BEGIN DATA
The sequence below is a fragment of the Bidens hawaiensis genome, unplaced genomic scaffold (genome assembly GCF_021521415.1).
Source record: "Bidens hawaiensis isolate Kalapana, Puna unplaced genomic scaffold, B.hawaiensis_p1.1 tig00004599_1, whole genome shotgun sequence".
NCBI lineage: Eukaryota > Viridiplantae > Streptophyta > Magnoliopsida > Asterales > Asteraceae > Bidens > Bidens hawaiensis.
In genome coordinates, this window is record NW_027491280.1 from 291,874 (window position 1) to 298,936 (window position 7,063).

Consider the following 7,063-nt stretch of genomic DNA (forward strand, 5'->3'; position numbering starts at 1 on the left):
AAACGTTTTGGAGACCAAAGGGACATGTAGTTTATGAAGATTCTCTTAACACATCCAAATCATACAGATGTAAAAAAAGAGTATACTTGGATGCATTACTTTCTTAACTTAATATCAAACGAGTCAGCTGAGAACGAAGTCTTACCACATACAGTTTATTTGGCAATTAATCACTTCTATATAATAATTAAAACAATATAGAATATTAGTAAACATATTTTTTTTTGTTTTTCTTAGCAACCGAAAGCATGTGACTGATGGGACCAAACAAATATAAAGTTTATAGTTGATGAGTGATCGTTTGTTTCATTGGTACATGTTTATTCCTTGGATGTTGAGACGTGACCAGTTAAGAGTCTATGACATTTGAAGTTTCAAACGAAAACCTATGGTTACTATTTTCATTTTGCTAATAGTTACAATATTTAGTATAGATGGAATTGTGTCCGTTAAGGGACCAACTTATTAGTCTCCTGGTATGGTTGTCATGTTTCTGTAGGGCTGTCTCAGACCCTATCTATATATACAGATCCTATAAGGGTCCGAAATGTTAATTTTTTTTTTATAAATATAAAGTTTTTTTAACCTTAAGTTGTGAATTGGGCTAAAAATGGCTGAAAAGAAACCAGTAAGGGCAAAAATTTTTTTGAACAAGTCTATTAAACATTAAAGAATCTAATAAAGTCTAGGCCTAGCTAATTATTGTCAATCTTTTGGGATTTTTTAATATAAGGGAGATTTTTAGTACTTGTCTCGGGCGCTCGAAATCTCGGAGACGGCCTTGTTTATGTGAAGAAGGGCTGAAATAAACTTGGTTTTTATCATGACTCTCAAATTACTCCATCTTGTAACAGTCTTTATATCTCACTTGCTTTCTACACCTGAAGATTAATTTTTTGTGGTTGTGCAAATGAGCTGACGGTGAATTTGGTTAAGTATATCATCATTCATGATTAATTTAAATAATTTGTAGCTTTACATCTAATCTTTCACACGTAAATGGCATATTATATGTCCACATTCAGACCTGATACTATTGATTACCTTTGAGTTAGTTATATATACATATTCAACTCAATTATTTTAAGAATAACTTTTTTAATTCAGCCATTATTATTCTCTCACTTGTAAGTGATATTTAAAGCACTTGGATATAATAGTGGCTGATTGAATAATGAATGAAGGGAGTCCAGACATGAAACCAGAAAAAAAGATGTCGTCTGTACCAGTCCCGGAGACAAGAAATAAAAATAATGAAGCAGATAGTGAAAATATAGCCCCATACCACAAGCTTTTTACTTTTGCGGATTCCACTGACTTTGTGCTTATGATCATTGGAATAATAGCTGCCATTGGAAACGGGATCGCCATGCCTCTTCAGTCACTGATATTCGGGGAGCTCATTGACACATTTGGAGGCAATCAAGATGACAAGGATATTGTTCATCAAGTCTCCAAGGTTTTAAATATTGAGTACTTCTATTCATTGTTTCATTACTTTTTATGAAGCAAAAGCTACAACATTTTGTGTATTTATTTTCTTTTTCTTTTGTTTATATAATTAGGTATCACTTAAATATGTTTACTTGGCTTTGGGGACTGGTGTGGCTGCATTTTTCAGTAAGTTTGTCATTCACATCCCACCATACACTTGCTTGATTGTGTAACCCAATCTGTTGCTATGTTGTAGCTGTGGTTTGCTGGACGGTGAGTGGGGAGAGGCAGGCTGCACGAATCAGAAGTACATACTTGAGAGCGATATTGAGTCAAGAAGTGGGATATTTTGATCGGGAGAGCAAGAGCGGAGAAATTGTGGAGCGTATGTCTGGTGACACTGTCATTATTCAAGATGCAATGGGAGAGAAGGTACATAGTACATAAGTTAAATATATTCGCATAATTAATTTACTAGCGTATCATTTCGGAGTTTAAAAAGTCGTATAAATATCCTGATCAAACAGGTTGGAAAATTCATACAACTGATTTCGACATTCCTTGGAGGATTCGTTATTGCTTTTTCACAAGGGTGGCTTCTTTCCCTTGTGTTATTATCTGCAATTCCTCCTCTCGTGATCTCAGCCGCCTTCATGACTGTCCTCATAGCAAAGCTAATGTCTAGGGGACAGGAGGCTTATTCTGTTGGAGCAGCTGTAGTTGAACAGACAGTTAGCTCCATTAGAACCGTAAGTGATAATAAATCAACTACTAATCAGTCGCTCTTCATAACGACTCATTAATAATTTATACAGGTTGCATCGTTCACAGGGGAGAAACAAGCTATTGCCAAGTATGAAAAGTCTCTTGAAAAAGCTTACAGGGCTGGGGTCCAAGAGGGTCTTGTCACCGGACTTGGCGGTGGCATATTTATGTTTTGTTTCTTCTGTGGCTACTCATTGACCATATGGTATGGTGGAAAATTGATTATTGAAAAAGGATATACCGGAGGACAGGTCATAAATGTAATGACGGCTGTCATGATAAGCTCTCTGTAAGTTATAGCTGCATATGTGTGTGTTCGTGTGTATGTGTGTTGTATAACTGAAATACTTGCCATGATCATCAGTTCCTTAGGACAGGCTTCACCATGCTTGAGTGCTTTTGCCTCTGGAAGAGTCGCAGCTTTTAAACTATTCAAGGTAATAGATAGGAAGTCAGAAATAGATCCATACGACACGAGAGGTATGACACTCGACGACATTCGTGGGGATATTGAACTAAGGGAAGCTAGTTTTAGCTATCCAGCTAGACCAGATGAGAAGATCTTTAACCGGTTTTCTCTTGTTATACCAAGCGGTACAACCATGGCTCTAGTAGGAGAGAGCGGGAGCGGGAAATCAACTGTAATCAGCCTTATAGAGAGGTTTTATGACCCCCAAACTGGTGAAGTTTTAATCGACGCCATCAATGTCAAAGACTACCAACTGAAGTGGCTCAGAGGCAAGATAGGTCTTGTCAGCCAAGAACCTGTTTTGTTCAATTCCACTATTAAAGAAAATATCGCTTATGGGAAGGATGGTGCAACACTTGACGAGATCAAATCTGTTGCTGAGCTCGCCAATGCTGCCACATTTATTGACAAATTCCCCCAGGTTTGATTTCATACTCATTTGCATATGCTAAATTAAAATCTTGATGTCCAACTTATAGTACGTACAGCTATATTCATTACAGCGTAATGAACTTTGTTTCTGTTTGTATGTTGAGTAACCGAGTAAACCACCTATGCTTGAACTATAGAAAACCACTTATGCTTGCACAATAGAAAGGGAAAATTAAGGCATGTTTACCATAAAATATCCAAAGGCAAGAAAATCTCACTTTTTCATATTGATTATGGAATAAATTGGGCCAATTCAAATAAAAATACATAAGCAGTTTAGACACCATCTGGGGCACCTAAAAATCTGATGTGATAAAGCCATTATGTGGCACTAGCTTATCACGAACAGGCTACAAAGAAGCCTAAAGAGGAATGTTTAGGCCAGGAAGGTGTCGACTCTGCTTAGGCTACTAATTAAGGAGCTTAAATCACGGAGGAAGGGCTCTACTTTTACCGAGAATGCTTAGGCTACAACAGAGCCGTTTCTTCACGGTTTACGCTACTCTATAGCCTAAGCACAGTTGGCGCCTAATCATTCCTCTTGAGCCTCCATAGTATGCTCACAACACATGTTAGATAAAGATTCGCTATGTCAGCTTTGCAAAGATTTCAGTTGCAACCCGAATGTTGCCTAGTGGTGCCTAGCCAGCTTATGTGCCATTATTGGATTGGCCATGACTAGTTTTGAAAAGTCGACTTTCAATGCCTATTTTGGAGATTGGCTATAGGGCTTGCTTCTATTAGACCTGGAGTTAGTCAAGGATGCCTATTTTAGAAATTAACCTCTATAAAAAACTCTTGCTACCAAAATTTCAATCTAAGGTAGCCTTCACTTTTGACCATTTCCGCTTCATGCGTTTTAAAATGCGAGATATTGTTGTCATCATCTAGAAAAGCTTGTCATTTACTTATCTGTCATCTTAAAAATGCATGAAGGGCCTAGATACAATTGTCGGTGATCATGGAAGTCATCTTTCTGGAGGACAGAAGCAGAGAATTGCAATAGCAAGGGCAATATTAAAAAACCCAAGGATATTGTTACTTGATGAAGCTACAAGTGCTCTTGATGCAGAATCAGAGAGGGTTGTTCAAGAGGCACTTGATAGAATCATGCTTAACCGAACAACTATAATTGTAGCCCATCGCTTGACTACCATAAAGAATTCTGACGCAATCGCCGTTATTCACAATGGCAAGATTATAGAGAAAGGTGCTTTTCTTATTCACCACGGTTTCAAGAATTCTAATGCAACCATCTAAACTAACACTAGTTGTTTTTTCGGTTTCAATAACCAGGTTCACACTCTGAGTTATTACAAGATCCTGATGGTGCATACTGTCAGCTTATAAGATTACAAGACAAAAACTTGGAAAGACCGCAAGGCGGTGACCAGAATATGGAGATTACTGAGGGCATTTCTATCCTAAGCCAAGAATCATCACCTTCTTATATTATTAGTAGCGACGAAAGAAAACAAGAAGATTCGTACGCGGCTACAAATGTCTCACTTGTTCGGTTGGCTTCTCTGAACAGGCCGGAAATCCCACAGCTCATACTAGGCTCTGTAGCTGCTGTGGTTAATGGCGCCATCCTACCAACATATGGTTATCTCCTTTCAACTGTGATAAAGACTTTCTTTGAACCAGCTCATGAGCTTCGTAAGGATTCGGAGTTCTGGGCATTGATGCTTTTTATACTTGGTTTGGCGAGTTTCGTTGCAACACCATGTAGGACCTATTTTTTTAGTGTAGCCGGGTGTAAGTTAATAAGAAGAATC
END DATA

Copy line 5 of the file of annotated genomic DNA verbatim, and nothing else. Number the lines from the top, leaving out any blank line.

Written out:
Consider the following 7,063-nt stretch of genomic DNA (forward strand, 5'->3'; position numbering starts at 1 on the left):